Brian Bennett is a reporter who writes live updates to a website during NCAA championship games. He’s done it at the Orange Bowl. He’s done it at the NCAA basketball tournament. And now he is doing it at at the NCAA baseball tournament. At least, he was providing his live updates until the fifth inning of yesterday’s game when his press credentials were yanked and he was thrown out.

“It’s clearly a First Amendment issue,” said Bennie Ivory, the newspaper’s executive editor. “This is part of the evolution of how we present the news to our readers. It’s what we did during the Orange Bowl. It’s what we did during the NCAA basketball tournament. It’s what we do.”

NCAA spokesman Bob Williams said Monday that Bennett was asked not to blog about game action before Sunday’s game. “In a nutshell, we asked the blogger repeatedly not to cover it in that manner, because it violates the policy, and he continued, and his credential was revoked,” Williams said.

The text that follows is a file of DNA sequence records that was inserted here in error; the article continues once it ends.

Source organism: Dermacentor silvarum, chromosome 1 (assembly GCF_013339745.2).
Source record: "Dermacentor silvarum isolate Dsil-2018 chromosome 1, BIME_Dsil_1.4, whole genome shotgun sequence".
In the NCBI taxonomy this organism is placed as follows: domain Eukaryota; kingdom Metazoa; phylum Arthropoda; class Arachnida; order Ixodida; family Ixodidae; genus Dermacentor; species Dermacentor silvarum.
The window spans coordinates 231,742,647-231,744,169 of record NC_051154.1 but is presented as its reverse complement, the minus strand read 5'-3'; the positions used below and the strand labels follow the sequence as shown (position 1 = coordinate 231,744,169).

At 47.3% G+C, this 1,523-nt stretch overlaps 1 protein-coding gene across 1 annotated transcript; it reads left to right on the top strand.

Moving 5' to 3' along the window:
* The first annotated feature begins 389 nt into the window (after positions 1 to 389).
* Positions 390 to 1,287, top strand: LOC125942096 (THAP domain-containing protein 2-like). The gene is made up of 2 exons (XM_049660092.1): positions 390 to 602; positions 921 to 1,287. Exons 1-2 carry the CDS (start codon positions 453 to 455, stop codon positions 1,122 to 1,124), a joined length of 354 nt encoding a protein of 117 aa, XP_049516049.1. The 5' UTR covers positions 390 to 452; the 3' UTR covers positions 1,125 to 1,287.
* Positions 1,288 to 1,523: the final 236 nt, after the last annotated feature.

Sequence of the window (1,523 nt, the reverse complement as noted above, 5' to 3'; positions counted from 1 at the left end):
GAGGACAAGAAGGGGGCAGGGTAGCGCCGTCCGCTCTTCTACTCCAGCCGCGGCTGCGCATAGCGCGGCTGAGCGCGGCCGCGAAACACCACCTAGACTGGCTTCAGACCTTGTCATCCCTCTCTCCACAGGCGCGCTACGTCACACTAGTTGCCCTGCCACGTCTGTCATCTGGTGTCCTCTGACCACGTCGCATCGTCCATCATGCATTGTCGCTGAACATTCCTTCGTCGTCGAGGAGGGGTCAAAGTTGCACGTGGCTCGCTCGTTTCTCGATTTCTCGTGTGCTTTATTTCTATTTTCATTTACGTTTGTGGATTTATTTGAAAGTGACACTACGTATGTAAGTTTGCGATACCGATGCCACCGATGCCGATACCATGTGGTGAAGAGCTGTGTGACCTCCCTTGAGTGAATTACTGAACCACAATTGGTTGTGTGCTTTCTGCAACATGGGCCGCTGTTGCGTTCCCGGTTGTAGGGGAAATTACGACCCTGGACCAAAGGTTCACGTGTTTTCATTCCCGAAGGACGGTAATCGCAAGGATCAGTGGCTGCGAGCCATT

The NCAA is trying to limit bloggers from covering the events because they consider it a “live representation of the game” and they do not want anybody to be able to scoop their media sponsors.

I think that anybody has the right to provide updates to a game that they are watching. Of course, the NCAA also has the right to allow or remove anybody that they choose from their games. I do not think that Bennett has the right to be in the facility if they decide that he is an undesirable. I am not sure how the process of obtaining (or losing) a press pass works, so that may very well change my mind once I looked into those particular statutes or rules, but based upon what I read in the article I don’t think that Bennett has a case.

What do you think? Does the NCAA have the right to kick Bennett out of the game?